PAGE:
Additional Book Information
Series: New York Review Books
Publication Date: November 6, 2018
Almost NothingThe 20th-Century Art and Life of Józef Czapski
Józef Czapski (1896–1993) lived many lives during his ninety-six years. He was a student in Saint Petersburg during the Russian Revolution and a painter in Paris in the roaring twenties. As a Polish reserve officer fighting against the invading Nazis in the opening weeks of the Second World War, he was taken prisoner by the Soviets. For reasons unknown to this day, he was one of the very few excluded from Stalin’s sanctioned massacres of Polish officers. He never returned to Poland after the war, but worked tirelessly in Paris to keep alive awareness of the plight of his homeland, overrun by totalitarian powers. Czapski was a towering public figure, but painting gave meaning to his life. Eric Karpeles, also a painter, reveals Czapski’s full complexity, pulling together all the threads of this remarkable life.
"This gentle, tenacious, adamantine figure has been far too little known in the West—until now. New York Review Books recently published a moving and strikingly original biography by Eric Karpeles, Almost Nothing: The 20th-Century Art and Life of Józef Czapski; a new translation by Antonia Lloyd-Jones of Inhuman Land: Searching for the Truth in Soviet Russia, 1941-42; and Mr. Karpeles’s translation of Czapski’s Lost Time: Lectures on Proust in a Soviet Prison Camp. Together these books document Czapski’s physical and spiritual survival during a nightmare era, but, more than that, they re-create an overlooked life, one marked by an exemplary measure of modesty, moral clarity and artistic richness. Moreover, Mr. Karpeles, a California-based painter and art critic, has ignited international interest in Czapski’s artwork.
—Cynthia Haven, The Wall Street Journal
The Polish painter and writer Józef Czapski lived through almost the entire twentieth century as an exception to the rule. A pacifist who became a Polish army officer being deported to a Soviet prison camp in 1939, he was one of very few to survive the Katyn massacre perpetrated by Stalin’s secret police the following year....He was both a patriot and a European in the deepest sense, with friends and family connections across the continent. In this year’s centenary of independence regained, a new generation of Poles in a country at the crossroads must decide whether Czapski’s vision will also be theirs.
—Stanley Bill, Times Literary Supplement
Engaging life of a little-known artist and writer who was on hand for some of the 20th century's major events….A central episode in Czapski's life was his internment in Russia before being allowed to go to British territory, which he recounts in Inhuman Land (just published, also by NYRB); Karpeles sheds abundant light on that episode, giving us a nuanced portrait of a man of parts. A Zelig-like figure, Czapski is, by Karpeles' account, 'largely unknown to American readers and artists.' This fine biography serves as a useful corrective.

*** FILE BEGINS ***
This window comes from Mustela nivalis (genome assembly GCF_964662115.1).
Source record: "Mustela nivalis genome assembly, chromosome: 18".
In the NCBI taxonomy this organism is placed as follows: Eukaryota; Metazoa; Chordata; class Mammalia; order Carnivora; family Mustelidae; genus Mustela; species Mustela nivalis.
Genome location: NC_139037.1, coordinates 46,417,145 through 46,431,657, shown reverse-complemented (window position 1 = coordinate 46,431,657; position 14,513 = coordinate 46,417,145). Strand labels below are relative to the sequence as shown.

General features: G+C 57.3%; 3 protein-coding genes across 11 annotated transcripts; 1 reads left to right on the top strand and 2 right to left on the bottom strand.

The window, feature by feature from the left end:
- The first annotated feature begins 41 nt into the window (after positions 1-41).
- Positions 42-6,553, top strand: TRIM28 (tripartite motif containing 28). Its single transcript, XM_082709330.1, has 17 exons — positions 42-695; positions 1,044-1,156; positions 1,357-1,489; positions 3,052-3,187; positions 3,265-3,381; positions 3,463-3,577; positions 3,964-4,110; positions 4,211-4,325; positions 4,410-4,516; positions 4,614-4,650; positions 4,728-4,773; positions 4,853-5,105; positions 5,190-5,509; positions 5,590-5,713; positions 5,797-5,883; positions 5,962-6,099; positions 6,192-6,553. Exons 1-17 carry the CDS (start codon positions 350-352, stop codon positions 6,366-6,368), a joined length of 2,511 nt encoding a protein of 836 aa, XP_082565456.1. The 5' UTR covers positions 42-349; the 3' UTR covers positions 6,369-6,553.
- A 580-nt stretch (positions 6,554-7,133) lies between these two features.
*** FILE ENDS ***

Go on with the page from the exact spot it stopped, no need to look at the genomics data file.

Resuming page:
—Kirkus, starred review
Józef Czapski was a soldier, diplomat, aristocrat, writer, intellectual, and, down to the tips of his fingers, an artist. Miraculously he has found a biographer able to grasp him on his own terms. Eric Karpeles’s engrossing book is part biography, part intellectual history, part personal memoir—and finally (and this is the miraculous part) a confrontation across time and across canvas of one artist with another. He has written a beautiful, essential book.
Almost Nothing is an amazing and completely unexpected achievement. It’s a story with epic sweep that is apt to put you in mind of War and Peace and Doctor Zhivago. And, as it braids together the brilliance and cruelty of the twentieth century, it is told with a steadiness of vision that is breathtaking. A book you will want to get your hands on.
Józef Czapski was a beautiful human being, courageous, noble but also hard-working; occasionally a soldier, journalist, diarist, always writing, drawing, always with a sketchbook in hand, always ready to help friends and strangers. In his person high intelligence and remarkable artistic talent met with an active, almost naive goodness—a rather rare combination, as we know. Almost Nothing reads at times like a political novel—when this delicate painter speaks to high-ranking Stalin’s henchmen—or like “roman de l’artiste” when he talks with Anna Akhmatova in Tashkent. Eric Karpeles’ generous, fantastically researched book renders justice to this exceptional figure and to the painful, monstrously brutal historical background against which Czapski’s life has to be measured.
Józef Czapski’s essays on Proust, written in a Soviet prison camp: these proved the unlikely impetus to Eric Karpeles’s remarkable biography of the Polish painter and writer, who bore witness to twentieth- century history in its peculiarly brutal Polish incarnation. Karpeles’s own gifts as critic and artist produce the kind of book that Czapski himself might well have applauded. His eloquence on the paintings is unmatched. The passion, intelligence, and commitment he brings to his task should finally give Czapski the English-language audience he so richly deserves.